Summary talking points
- It is possible to prevent and reduce sexual and domestic violence. Well-designed prevention strategies can lessen the social conditions that breed perpetration and victimisation.
- It is vital to engage men and boys in this work: because traditional notions of masculinity and sexist masculine cultures shape the violence that some males perpetrate, and because men and boys can help to build fair, respectful communities.
- Male political leaders and policy-makers must be engaged as agents of positive change, addressing sexism and abuse in their own institutions and supporting robust agendas of primary prevention.
Prevention is possible
Over the past few weeks, the nation has been convulsed by stories of men’s and boys’ sexual violence against women and girls: in schools, in homes, and in Parliament. And the past decade has seen increasing community attention to sexual and domestic violence.
My first point is this: We can end this violence. Sexual violence and domestic violence can be reduced, and they can be prevented.
I say it because there is evidence. There is data. There is statistically significant, methodologically robust, data.
There is now solid evidence that violence prevention efforts can make a difference.
- Well-designed programs in schools, and in universities, can shift young people’s attitudes towards rape, domestic violence, and harassment. And most importantly, they can lower rates of violence perpetration and victimisation.
- Education programs among professionals – police, faith leaders, and judges – can mean that they respond more appropriately to victims and to perpetrators.
- Communications and social marketing campaigns can shift the social norms that make sexual violence seem excusable, acceptable, even sexy and desirable.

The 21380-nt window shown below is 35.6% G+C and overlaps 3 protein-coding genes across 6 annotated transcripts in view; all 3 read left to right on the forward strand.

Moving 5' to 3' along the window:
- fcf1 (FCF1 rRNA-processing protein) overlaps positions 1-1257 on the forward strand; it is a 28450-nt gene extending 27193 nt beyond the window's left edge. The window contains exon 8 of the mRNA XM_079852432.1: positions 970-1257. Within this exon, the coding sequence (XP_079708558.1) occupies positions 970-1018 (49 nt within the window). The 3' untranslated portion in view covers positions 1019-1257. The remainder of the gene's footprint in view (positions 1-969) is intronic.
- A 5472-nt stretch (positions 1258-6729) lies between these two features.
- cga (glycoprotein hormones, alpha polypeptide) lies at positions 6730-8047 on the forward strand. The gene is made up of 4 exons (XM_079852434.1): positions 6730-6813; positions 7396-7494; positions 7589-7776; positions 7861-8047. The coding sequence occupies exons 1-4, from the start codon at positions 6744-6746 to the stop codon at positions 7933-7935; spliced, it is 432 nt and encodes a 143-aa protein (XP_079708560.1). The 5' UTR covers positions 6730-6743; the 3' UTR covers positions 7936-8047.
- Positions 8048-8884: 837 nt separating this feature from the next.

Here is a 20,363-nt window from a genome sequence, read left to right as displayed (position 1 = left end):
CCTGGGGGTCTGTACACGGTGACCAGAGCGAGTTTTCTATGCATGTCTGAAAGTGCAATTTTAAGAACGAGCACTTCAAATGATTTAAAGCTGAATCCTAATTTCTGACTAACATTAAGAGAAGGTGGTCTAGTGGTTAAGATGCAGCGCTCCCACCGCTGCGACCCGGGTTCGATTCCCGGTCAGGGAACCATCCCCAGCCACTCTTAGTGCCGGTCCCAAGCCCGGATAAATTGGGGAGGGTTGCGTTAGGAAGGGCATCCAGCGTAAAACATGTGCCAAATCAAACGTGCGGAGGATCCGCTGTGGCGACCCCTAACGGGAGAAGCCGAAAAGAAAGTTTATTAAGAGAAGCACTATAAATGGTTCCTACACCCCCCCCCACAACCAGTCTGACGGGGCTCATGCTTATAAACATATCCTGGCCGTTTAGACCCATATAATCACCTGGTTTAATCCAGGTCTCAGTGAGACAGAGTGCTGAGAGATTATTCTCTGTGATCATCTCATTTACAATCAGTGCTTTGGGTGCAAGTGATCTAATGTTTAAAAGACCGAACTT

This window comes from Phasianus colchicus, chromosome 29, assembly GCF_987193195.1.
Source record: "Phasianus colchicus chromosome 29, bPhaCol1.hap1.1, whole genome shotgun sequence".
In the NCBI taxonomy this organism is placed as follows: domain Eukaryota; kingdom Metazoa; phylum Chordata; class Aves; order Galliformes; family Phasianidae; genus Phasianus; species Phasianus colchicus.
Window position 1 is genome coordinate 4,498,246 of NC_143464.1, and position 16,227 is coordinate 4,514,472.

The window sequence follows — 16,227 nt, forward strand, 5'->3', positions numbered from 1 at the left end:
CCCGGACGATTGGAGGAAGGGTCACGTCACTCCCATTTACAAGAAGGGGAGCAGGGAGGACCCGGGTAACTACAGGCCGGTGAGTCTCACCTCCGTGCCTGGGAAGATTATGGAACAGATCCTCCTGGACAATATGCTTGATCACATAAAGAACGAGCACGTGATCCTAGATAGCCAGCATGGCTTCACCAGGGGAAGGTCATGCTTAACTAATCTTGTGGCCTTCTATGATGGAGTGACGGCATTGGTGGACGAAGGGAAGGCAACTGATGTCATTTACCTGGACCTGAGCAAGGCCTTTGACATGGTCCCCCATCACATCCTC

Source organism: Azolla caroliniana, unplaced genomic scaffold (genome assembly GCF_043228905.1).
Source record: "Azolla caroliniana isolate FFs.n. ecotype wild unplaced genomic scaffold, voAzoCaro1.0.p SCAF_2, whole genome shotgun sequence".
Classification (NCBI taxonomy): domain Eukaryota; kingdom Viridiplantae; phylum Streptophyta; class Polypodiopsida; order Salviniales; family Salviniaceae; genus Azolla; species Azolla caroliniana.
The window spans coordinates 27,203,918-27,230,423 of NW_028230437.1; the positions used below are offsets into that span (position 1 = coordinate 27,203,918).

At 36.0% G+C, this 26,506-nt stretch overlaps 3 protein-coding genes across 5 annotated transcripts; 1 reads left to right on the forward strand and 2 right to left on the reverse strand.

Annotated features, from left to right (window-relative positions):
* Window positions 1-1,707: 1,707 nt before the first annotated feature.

- Community-based campaigns, involving community development and community mobilisation, can reduce the risk factors for violence including rigid gender roles and gender inequalities.
We are in Parliament, so I should also emphasise:
- Funding and policies make a difference. US studies show that states with more funding addressing violence against women then show lower levels of this violence. And national policies have been shown to produce long-term declines in rates of violence.
Men must be engaged in the work
This is my second point: Men and boys must be part of the solution. Because this violence is a men’s problem. Male violence is a problem for women, as they are impacted by it, but is it a problem of men, as they perpetrate it. It is men’s behaviour that is the problem (Dembele, pers. comm., March 22 2021).
You may say, “Not all men”, and of course, it’s not all men. But it is more men than many people think, especially once we recognise the wide range of behaviours that are abusive, coercive, controlling, or harassing.
Sexual violence and domestic violence also are a men’s problem because they are tied to masculinity – to the outdated, sexist ideas about manhood that still circulate in Australia. Because sexist notions of masculinity and sexist masculine cultures shape the violence that some males perpetrate.